Forecasting riverine erosion hazards to electricity transmission towers under increasing flow magnitudes

Feeney, Christopher J. ORCID:; Godfrey, Samantha ORCID:; Cooper, James R. ORCID:; Plater, Andrew J. ORCID:; Dodds, Douglas. 2022 Forecasting riverine erosion hazards to electricity transmission towers under increasing flow magnitudes. Climate Risk Management, 36, 100439. 16, pp.

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Flooding and erosion will pose increasing challenges to urban settlements and critical infrastructure, such as roads and power grids in the future. Improved projections on the impact of climate change to critical infrastructure are essential to assist future planning. This paper uses hydro-sedimentary modelling to predict river erosion threats to electricity transmission infrastructure in an urbanised river valley under multiple increasing flow magnitude scenarios. We use a coupled hydrodynamic and landscape evolution model, CAESAR-Lisflood, to simulate river channel changes along a reach of the River Mersey, UK from the present day to 2050. A range of synthetic flow scenarios, based on recent hydrological records, was used in the model ranging from ‘no change’ up to a flow with 50% higher magnitude. The results revealed: (1) riverbank erosion will pose significant threats to several transmission towers located along the river, requiring intervention to avoid destabilisation by the moving channel; (2) the total area of floodplain erosion and deposition ≥ 0.5 m deep was positively related to increasing projected flow magnitudes. However, through running a ‘low’ and ‘high’ erosion version of the model, the simulations revealed these threats were most sensitive to the calibration of the erosion component of the model, illustrating the challenges and uncertainty in forecasting long-term river channel change; and (3) how long-term simulations can assist in adaptation planning for electricity transmission towers. Further reach- and catchment-scale modelling will be necessary to determine the timings of large floods more accurately, which produce the most significant erosion and deposition events, and to evaluate the efficacy of protections to transmission towers.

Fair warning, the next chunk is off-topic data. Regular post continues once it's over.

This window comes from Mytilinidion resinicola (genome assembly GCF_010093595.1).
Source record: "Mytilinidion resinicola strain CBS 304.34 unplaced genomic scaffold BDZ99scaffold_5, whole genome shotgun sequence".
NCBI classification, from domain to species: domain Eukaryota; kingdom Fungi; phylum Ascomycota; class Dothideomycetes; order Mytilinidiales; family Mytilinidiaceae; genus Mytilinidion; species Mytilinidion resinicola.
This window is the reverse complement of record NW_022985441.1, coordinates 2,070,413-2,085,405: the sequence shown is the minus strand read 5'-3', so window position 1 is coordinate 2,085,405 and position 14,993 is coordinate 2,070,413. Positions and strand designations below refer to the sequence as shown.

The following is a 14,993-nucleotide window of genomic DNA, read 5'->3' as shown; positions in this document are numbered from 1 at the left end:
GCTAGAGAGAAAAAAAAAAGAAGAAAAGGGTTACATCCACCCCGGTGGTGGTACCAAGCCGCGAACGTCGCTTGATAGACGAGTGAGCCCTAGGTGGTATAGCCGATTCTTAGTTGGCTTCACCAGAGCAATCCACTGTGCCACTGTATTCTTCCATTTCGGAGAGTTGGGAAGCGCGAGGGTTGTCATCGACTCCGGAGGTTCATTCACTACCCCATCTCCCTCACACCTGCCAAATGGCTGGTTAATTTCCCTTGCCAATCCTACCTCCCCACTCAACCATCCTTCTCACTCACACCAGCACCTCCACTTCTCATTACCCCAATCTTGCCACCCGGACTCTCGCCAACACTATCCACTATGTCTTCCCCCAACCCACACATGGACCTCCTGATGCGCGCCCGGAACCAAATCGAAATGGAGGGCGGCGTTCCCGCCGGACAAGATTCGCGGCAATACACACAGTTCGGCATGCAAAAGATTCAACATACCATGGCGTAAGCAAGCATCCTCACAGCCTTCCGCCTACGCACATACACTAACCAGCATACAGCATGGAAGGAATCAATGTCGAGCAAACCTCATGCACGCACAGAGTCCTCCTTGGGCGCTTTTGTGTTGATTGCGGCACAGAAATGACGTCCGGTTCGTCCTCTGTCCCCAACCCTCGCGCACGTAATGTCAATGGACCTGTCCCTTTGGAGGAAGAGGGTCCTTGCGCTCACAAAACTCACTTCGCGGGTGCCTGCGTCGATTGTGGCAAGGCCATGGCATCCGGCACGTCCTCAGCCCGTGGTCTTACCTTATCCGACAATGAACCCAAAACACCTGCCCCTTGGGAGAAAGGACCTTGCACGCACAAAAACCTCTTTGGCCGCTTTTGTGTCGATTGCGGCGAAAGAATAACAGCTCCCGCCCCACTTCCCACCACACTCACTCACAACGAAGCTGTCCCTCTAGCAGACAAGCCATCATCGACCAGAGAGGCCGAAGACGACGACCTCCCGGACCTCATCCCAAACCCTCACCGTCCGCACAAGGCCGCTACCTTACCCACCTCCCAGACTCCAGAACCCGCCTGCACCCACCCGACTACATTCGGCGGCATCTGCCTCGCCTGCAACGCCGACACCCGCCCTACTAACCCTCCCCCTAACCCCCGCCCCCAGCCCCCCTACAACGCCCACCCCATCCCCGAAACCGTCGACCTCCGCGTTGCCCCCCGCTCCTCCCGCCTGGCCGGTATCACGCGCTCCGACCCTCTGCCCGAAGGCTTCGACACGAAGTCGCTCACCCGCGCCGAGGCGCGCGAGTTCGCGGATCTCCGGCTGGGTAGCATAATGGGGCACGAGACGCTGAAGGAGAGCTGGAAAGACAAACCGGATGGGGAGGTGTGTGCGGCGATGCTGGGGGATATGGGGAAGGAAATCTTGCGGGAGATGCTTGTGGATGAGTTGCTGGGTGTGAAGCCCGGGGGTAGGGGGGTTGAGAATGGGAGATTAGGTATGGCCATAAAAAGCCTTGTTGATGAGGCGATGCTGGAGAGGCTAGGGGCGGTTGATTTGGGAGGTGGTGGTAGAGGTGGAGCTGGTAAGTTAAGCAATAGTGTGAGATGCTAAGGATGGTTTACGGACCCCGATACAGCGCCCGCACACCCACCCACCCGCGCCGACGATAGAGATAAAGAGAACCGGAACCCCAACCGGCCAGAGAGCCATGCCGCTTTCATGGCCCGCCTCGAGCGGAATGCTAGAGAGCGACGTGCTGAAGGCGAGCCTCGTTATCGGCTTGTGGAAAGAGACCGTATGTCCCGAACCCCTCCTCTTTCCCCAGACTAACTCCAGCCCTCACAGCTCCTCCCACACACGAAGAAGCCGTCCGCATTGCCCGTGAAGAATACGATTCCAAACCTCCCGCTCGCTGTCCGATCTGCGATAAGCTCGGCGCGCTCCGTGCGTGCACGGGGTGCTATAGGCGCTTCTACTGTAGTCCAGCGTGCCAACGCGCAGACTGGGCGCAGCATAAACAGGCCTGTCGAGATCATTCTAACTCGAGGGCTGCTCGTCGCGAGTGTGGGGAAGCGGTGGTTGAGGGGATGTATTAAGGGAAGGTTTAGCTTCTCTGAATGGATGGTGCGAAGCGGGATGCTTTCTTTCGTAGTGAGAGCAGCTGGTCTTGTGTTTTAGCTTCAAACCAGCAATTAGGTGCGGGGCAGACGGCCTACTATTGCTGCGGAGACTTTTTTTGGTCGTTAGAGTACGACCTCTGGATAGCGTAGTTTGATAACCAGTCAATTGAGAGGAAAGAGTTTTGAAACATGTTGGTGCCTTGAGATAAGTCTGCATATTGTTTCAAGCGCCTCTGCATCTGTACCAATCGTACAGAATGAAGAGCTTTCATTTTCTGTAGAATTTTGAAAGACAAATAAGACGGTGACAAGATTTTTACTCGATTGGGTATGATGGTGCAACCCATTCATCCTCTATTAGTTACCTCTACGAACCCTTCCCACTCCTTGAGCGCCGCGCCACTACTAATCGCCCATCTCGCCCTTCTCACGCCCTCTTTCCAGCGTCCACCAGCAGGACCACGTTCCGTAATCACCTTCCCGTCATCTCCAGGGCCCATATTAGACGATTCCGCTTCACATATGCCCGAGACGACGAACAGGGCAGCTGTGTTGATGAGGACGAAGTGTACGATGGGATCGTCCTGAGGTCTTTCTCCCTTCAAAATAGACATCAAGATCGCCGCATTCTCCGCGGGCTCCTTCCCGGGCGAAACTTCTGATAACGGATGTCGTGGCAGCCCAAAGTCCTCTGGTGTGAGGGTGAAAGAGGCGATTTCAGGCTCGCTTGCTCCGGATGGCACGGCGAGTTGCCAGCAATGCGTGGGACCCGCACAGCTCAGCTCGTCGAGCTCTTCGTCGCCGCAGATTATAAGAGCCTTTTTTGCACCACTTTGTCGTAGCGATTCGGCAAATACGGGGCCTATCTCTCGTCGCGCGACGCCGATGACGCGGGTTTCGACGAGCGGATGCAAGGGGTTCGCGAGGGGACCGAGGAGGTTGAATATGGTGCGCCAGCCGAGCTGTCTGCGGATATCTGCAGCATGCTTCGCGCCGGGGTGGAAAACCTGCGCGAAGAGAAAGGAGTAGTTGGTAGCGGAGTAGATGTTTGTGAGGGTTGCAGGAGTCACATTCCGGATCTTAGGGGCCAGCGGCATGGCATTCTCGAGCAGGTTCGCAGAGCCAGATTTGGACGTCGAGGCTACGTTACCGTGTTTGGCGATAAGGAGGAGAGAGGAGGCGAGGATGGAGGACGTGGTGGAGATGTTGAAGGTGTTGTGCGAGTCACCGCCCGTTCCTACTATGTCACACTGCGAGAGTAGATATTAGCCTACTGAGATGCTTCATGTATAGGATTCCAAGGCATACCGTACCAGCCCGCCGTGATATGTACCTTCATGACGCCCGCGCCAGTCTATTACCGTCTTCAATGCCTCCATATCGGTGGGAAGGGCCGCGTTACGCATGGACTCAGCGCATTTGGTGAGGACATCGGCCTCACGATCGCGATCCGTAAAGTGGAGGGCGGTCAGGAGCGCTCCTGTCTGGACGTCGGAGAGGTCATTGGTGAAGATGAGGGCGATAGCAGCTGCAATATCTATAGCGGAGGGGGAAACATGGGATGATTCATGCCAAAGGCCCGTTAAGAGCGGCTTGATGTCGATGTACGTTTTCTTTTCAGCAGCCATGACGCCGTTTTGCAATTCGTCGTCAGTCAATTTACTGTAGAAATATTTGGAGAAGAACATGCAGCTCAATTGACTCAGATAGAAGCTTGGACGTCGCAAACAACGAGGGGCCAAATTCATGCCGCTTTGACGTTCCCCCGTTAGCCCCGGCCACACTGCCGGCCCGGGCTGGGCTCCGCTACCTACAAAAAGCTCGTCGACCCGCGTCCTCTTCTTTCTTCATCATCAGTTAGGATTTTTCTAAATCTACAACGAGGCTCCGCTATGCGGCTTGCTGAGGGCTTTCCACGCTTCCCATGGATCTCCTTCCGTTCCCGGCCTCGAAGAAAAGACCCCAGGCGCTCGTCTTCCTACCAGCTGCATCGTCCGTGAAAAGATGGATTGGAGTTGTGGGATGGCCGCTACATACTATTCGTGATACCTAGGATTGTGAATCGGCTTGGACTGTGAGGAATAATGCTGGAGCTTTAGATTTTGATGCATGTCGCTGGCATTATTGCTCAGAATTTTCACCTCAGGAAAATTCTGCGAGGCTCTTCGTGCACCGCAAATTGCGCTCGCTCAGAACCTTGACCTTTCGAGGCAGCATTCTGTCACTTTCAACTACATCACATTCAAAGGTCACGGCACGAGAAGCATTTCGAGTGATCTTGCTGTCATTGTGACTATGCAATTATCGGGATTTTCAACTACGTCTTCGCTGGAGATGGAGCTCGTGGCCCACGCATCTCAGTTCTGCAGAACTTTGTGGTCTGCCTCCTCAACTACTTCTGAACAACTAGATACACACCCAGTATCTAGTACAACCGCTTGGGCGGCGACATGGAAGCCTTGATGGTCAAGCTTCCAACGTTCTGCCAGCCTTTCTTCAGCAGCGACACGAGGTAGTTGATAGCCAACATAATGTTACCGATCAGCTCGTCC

Item Type: Publication - Article
Digital Object Identifier (DOI):
UKCEH and CEH Sections/Science Areas: Soils and Land Use (Science Area 2017-)
ISSN: 2212-0963
Additional Information. Not used in RCUK Gateway to Research.: Open Access paper - full text available via Official URL link.
Additional Keywords: erosion hazard, critical infrastructure, river channel change, electricity transmission towers, flow magnitude scenarios
NORA Subject Terms: Earth Sciences
Meteorology and Climatology
Date made live: 24 May 2022 16:55 +0 (UTC)

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